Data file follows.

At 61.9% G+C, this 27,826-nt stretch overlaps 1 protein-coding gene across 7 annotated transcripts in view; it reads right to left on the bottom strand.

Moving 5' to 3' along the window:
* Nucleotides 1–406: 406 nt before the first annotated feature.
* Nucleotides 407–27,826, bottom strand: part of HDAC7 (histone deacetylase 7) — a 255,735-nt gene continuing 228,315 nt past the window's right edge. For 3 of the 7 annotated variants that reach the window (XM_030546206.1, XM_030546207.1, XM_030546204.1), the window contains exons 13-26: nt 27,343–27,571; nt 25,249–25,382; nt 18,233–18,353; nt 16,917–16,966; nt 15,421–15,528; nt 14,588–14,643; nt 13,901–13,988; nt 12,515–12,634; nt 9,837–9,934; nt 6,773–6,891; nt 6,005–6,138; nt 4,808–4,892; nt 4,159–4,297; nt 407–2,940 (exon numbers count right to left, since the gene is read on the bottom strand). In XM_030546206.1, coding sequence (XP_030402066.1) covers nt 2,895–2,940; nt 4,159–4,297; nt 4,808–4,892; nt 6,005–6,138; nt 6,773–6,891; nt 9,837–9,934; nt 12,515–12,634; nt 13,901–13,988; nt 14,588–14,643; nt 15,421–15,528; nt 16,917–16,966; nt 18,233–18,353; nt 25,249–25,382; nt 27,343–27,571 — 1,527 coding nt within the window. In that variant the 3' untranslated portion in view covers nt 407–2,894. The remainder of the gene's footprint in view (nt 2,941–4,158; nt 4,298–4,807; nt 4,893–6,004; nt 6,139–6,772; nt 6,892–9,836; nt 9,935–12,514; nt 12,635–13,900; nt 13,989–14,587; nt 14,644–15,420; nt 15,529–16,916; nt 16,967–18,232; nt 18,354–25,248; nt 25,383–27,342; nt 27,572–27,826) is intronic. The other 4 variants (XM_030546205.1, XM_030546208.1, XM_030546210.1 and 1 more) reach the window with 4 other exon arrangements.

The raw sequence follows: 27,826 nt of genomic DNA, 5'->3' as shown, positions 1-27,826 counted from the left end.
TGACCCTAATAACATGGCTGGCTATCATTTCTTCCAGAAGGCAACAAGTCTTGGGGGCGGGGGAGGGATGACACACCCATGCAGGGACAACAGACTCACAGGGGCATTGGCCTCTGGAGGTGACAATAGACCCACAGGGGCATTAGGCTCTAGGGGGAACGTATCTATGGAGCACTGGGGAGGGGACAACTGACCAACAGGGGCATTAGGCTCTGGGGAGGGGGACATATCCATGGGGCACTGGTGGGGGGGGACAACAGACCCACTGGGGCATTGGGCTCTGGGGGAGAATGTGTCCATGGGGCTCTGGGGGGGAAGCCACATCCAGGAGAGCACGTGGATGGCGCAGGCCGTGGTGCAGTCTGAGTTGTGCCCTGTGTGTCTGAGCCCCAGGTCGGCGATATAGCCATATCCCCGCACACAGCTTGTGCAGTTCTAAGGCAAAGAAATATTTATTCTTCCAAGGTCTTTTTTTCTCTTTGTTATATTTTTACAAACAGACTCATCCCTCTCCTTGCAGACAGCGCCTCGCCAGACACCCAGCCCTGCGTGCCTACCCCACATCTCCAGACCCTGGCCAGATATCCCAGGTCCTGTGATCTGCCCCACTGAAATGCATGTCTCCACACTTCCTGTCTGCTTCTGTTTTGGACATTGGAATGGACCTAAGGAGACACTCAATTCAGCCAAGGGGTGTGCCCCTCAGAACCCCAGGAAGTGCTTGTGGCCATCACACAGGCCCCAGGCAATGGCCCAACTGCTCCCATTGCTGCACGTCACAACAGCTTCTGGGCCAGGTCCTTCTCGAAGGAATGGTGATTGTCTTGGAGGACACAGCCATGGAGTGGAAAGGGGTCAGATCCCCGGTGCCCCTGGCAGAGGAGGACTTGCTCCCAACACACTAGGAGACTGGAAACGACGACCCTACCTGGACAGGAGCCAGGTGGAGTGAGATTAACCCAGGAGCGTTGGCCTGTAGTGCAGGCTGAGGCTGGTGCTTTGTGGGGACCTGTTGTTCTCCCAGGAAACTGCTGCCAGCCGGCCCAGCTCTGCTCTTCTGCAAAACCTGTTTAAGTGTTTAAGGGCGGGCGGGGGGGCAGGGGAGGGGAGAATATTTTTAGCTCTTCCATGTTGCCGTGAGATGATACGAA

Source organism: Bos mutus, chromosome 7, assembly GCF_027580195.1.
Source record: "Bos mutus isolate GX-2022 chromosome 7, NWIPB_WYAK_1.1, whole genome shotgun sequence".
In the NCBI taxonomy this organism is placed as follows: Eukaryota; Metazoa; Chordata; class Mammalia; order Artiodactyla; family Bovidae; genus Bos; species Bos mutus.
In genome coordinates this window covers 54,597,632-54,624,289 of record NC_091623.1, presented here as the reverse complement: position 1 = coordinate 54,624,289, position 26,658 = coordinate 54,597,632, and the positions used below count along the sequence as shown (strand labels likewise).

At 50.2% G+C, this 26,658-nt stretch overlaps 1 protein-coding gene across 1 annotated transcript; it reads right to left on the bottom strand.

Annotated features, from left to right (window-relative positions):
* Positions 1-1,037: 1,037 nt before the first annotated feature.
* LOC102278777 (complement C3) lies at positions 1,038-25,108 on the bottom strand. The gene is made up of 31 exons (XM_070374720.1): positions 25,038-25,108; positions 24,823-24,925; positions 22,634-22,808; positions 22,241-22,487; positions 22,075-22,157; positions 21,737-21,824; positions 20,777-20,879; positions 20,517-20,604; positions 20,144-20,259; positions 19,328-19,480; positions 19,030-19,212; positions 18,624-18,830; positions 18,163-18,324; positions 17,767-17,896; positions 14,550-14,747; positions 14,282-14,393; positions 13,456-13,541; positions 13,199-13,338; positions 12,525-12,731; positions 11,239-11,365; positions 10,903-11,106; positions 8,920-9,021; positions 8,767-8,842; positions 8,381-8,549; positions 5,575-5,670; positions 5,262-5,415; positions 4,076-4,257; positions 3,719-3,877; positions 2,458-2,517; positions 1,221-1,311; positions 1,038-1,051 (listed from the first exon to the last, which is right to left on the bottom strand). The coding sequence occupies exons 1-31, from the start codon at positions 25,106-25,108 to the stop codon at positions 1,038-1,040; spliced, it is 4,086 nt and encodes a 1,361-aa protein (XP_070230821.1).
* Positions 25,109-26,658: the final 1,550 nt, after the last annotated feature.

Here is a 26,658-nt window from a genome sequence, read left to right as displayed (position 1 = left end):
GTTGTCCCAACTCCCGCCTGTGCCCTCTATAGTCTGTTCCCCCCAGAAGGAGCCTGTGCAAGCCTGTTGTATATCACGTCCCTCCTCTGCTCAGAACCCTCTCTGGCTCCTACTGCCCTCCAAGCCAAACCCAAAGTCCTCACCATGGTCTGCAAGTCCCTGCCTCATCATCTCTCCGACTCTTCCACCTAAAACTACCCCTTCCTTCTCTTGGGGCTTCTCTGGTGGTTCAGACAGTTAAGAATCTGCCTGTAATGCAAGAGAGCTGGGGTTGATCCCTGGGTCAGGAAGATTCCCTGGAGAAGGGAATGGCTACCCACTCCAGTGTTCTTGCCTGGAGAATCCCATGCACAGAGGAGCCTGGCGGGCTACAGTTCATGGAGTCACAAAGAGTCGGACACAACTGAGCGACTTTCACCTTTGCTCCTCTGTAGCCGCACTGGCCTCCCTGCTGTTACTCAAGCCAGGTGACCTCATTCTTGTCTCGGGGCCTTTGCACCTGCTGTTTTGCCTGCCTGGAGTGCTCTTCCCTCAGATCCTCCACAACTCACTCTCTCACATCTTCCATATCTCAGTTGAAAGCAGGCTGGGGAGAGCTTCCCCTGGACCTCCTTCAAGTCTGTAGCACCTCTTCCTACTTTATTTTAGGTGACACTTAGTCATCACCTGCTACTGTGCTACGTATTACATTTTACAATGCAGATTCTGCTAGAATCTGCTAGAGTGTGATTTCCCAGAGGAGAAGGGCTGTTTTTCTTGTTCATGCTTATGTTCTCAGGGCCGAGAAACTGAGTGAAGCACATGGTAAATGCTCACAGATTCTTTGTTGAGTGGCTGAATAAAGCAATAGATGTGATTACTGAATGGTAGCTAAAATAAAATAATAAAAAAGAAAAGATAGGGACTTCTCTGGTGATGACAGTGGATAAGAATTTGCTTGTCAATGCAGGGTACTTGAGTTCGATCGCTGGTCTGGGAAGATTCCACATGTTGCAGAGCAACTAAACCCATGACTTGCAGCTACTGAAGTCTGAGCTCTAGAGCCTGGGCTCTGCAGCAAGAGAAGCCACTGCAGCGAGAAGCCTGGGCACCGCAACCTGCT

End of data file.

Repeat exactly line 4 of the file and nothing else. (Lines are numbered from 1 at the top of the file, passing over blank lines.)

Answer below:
* Nucleotides 407–27,826, bottom strand: part of HDAC7 (histone deacetylase 7) — a 255,735-nt gene continuing 228,315 nt past the window's right edge. For 3 of the 7 annotated variants that reach the window (XM_030546206.1, XM_030546207.1, XM_030546204.1), the window contains exons 13-26: nt 27,343–27,571; nt 25,249–25,382; nt 18,233–18,353; nt 16,917–16,966; nt 15,421–15,528; nt 14,588–14,643; nt 13,901–13,988; nt 12,515–12,634; nt 9,837–9,934; nt 6,773–6,891; nt 6,005–6,138; nt 4,808–4,892; nt 4,159–4,297; nt 407–2,940 (exon numbers count right to left, since the gene is read on the bottom strand). In XM_030546206.1, coding sequence (XP_030402066.1) covers nt 2,895–2,940; nt 4,159–4,297; nt 4,808–4,892; nt 6,005–6,138; nt 6,773–6,891; nt 9,837–9,934; nt 12,515–12,634; nt 13,901–13,988; nt 14,588–14,643; nt 15,421–15,528; nt 16,917–16,966; nt 18,233–18,353; nt 25,249–25,382; nt 27,343–27,571 — 1,527 coding nt within the window. In that variant the 3' untranslated portion in view covers nt 407–2,894. The remainder of the gene's footprint in view (nt 2,941–4,158; nt 4,298–4,807; nt 4,893–6,004; nt 6,139–6,772; nt 6,892–9,836; nt 9,935–12,514; nt 12,635–13,900; nt 13,989–14,587; nt 14,644–15,420; nt 15,529–16,916; nt 16,967–18,232; nt 18,354–25,248; nt 25,383–27,342; nt 27,572–27,826) is intronic. The other 4 variants (XM_030546205.1, XM_030546208.1, XM_030546210.1 and 1 more) reach the window with 4 other exon arrangements.